In search of more factors influencing risk perception, the researchers chose two of the nine villages to compare—Dingboche and Monjo. The two villages are located in different altitudinal zones, Monjo at 2,835 meters and Dingboche at 4,350 m, are considered high-risk areas for GLOFs. Residents of Monjo perceived the most risk from earthquake, then unseasonal rainfall, and finally  drought, while residents of Dingboche ranked earthquake, GLOF, then wind in order of risk.

“As a local Sherpa from Khumbu (the Mt. Everest region) myself, I had a little hint with regard to how one would perceive risk from glacial hazard based on spatial proximity,” said Sherpa. “It was surprising to see that in the data showed a similar result as well.”

The study identifies several reasons for the two villages’ variety in rankings. First is their geographical location. At its higher altitude, Dingboche is in closer proximity than Monjo to glacial lakes. The Dingboche village sits directly below Imja Lake, a heavily studied glacial lake which scientists categorize as a moderate to critical GLOF risk.  

Geographical location further influences the primary source of livelihoods. Villages dependent on tourism are more likely to have access to have information about GLOF risks. Dingboche is heavily dependent on tourism because its altitude is too high to support much agriculture. In contrast, Monjo relies equally on the tourism and agriculture industries.

Imja Tsho on GlacierHub
A shot of Imja Tsho, the lake which stretches across the middle of the photograph. Taken in 2012, four years before the remediation project took place (Source: Kiril Rusev/Flickr).

In 2016, Imja Lake underwent emergency remediation work to lower its water levels by 3.5 m. Following the project’s completion, perceived risk of GLOFs decreased in Monjo, but not in Dingboche. For Monjo, the remediation was a cognitive fix, but not for Dingboche. The project lowered the probability of a GLOF occurring, but as the closest village to Imja Lake, residents of Dingboche continued to perceive it as a critical threat to their community. Sherpa noted the remediation’s function as a cognitive fix as one of the study’s most interesting results, following the finding that proximity was a huge influencing factor on risk perception.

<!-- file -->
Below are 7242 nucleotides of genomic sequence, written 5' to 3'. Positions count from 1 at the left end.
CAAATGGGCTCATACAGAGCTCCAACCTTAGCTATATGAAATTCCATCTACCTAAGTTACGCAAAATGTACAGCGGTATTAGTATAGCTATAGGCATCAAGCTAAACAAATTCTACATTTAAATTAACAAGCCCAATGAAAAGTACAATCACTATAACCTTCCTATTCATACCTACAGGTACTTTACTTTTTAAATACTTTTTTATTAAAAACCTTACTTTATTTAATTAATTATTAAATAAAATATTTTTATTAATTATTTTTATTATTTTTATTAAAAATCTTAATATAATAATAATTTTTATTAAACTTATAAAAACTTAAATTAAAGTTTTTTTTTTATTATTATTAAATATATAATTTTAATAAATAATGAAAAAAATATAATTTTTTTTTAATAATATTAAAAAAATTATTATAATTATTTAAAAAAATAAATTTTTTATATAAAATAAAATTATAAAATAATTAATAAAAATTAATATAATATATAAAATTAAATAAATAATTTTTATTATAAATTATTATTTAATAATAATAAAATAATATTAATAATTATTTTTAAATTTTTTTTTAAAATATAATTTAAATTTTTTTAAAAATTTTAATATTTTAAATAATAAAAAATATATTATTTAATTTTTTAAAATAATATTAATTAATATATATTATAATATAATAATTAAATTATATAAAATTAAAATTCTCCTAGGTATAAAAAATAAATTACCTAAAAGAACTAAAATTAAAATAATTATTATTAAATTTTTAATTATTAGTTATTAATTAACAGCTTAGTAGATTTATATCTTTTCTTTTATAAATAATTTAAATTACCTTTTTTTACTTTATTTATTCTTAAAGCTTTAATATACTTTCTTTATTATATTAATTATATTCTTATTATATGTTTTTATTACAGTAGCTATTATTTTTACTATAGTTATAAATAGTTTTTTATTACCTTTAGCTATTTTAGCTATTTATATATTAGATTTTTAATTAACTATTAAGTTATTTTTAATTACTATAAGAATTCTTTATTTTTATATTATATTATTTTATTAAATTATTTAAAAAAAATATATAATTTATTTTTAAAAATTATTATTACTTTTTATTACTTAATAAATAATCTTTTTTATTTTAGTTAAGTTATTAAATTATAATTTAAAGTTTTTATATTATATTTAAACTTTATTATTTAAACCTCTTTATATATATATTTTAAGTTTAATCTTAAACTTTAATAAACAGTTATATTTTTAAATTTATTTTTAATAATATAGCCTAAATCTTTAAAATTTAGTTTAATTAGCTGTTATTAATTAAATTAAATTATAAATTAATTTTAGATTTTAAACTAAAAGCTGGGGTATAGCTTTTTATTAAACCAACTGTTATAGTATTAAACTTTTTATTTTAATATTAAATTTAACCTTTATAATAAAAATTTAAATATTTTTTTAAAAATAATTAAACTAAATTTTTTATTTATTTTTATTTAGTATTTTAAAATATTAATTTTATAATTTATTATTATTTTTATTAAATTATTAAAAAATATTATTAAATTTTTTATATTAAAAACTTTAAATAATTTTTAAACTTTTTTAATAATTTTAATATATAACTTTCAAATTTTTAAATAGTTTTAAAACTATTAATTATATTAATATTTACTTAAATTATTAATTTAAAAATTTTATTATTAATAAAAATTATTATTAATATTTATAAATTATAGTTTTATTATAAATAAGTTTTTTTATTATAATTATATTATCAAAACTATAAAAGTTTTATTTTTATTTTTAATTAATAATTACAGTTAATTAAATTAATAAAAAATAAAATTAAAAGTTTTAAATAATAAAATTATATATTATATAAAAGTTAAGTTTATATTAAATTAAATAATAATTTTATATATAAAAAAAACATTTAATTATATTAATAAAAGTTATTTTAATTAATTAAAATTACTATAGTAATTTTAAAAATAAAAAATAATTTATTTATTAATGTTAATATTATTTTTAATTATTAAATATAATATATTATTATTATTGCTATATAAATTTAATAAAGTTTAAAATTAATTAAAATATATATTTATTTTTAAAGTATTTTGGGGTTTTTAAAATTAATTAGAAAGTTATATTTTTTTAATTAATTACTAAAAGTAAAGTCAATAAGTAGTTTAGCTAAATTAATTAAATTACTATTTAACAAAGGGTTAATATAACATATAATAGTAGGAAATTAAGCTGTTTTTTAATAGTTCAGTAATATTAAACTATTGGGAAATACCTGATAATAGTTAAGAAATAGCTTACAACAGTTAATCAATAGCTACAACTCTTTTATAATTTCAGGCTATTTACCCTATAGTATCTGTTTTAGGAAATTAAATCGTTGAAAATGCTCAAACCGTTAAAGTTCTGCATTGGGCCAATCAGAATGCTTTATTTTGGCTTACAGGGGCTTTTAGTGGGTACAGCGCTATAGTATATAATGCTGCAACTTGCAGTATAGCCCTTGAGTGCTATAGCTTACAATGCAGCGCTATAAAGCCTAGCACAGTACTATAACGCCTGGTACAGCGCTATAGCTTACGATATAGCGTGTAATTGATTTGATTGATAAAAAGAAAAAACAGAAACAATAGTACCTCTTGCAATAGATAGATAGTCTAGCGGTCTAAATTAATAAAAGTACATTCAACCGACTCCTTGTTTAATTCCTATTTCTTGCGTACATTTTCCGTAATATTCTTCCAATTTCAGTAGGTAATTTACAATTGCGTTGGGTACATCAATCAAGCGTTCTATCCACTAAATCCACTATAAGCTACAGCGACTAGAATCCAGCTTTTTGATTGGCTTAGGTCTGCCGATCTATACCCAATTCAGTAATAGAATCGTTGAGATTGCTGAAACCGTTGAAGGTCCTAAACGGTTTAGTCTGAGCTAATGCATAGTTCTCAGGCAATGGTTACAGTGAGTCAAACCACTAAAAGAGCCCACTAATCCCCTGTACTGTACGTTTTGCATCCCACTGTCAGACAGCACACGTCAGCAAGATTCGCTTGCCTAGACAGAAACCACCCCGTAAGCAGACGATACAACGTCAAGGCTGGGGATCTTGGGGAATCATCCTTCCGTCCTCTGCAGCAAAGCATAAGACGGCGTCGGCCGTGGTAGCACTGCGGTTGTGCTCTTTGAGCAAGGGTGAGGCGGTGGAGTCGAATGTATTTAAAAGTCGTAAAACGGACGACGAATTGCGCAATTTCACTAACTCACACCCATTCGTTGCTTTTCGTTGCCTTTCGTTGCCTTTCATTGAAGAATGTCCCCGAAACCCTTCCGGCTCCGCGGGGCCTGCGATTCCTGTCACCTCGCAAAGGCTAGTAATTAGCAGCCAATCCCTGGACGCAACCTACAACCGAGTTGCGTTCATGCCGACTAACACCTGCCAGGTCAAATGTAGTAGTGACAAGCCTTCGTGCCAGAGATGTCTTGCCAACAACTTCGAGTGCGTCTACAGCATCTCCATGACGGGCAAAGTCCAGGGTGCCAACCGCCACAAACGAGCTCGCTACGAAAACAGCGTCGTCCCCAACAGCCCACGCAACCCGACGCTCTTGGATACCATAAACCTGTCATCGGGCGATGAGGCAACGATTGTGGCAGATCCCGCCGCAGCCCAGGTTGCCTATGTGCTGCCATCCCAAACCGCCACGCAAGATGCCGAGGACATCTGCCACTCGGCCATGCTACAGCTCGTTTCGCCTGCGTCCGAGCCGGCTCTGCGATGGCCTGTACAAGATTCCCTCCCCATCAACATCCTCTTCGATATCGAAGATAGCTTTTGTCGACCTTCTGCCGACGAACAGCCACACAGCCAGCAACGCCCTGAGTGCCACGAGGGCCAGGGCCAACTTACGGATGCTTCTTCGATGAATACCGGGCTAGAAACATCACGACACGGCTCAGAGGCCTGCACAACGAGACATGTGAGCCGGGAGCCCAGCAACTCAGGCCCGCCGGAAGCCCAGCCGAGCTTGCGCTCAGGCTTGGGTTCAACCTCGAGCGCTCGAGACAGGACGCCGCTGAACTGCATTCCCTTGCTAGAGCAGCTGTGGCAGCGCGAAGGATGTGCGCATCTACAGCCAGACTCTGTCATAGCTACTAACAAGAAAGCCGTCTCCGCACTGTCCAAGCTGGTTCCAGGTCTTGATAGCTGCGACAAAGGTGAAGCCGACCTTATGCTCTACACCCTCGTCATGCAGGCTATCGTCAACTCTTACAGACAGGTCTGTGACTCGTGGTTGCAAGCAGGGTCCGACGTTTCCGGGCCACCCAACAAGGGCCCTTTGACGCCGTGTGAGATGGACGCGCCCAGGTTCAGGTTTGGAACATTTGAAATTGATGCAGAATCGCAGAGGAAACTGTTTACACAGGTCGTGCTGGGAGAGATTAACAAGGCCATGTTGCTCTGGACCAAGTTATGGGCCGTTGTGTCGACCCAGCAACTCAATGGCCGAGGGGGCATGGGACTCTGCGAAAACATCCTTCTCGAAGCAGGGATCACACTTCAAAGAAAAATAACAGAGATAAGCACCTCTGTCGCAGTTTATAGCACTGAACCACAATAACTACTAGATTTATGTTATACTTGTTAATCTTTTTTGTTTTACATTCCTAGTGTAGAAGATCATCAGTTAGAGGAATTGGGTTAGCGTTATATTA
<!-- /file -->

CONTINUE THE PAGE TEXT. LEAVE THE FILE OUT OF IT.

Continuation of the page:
“I went through an emotional roller coaster thinking how rapid the changes are, in the glacial system and how it could impact my community, but at the same time how, very little is understood with regard to what’s happening in this biophysical system,” said Sherpa. Through this risk perception analysis, the researchers aimed to emphasize the necessity of including locals in the development of climate change adaptation policies.

Accurate scientific information is critical, but it is equally as important to communicate potential hazards properly so communities truly understand the risks they face. Only then will scientists, government, and local communities truly be able to work together to create a comprehensive plan to mitigate and adapt to the risks they face.

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Living & Dying on the Glaciers of Everest

The formidable Mount Everest— the tallest mountain and home to a number of the world’s highest glaciers— has long been a source of wonder and the pinnacle test of human strength and capability. For many mountaineers, it’s their ultimate crown of accomplishment. And for others, it’s their ultimate grave.

The formidable Mt. Everest (Source: Guillaume Baviere/Flickr).

A recent collection of essays published in the Minnesota Review explores the theme of climbing and dying on Everest. The series includes articles from anthropologist Young Hoon Oh’s “Dying Differently: Sherpa and Korean Mountaineers on Everest,” and philosopher Margret Grebowicz’s “The Problem of Everest: Upward Mobility and the Time of Climbing.” As Nicola Masciandaro, the editor of the collection, describes in her brief introduction, “life and climbing are vitally linked in ways that demand our fresh attention.”